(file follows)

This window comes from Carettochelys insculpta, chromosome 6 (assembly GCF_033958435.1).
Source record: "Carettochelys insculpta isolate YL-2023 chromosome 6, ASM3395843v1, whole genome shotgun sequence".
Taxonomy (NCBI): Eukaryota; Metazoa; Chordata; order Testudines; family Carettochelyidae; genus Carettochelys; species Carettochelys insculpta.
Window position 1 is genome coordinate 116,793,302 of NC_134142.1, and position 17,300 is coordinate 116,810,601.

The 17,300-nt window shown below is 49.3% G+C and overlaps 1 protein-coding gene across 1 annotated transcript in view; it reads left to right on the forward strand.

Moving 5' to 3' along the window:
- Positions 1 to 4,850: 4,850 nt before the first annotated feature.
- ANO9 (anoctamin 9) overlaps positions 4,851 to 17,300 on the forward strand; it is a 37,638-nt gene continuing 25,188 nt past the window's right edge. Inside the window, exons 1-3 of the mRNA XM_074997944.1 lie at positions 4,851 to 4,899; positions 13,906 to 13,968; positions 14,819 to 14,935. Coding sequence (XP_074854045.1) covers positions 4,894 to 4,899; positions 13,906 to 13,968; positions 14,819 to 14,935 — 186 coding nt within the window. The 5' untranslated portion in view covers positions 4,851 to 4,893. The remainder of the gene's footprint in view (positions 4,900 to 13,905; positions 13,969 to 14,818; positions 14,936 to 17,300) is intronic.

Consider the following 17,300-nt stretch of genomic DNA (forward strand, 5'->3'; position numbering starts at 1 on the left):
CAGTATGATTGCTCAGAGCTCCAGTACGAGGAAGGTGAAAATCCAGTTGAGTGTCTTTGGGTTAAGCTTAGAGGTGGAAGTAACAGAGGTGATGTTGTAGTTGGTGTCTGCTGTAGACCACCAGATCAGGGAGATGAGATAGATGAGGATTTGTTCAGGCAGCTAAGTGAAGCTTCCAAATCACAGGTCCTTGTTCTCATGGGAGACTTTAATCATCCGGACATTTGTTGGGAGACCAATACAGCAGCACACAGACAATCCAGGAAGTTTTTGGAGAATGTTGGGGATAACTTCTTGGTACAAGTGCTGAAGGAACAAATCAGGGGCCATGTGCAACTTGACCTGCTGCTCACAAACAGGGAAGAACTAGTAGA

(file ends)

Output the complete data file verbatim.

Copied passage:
This window comes from Carettochelys insculpta, chromosome 6 (assembly GCF_033958435.1).
Source record: "Carettochelys insculpta isolate YL-2023 chromosome 6, ASM3395843v1, whole genome shotgun sequence".
Taxonomy (NCBI): Eukaryota; Metazoa; Chordata; order Testudines; family Carettochelyidae; genus Carettochelys; species Carettochelys insculpta.
Window position 1 is genome coordinate 116,793,302 of NC_134142.1, and position 17,300 is coordinate 116,810,601.

The 17,300-nt window shown below is 49.3% G+C and overlaps 1 protein-coding gene across 1 annotated transcript in view; it reads left to right on the forward strand.

Moving 5' to 3' along the window:
- Positions 1 to 4,850: 4,850 nt before the first annotated feature.
- ANO9 (anoctamin 9) overlaps positions 4,851 to 17,300 on the forward strand; it is a 37,638-nt gene continuing 25,188 nt past the window's right edge. Inside the window, exons 1-3 of the mRNA XM_074997944.1 lie at positions 4,851 to 4,899; positions 13,906 to 13,968; positions 14,819 to 14,935. Coding sequence (XP_074854045.1) covers positions 4,894 to 4,899; positions 13,906 to 13,968; positions 14,819 to 14,935 — 186 coding nt within the window. The 5' untranslated portion in view covers positions 4,851 to 4,893. The remainder of the gene's footprint in view (positions 4,900 to 13,905; positions 13,969 to 14,818; positions 14,936 to 17,300) is intronic.

Consider the following 17,300-nt stretch of genomic DNA (forward strand, 5'->3'; position numbering starts at 1 on the left):
CAGTATGATTGCTCAGAGCTCCAGTACGAGGAAGGTGAAAATCCAGTTGAGTGTCTTTGGGTTAAGCTTAGAGGTGGAAGTAACAGAGGTGATGTTGTAGTTGGTGTCTGCTGTAGACCACCAGATCAGGGAGATGAGATAGATGAGGATTTGTTCAGGCAGCTAAGTGAAGCTTCCAAATCACAGGTCCTTGTTCTCATGGGAGACTTTAATCATCCGGACATTTGTTGGGAGACCAATACAGCAGCACACAGACAATCCAGGAAGTTTTTGGAGAATGTTGGGGATAACTTCTTGGTACAAGTGCTGAAGGAACAAATCAGGGGCCATGTGCAACTTGACCTGCTGCTCACAAACAGGGAAGAACTAGTAGA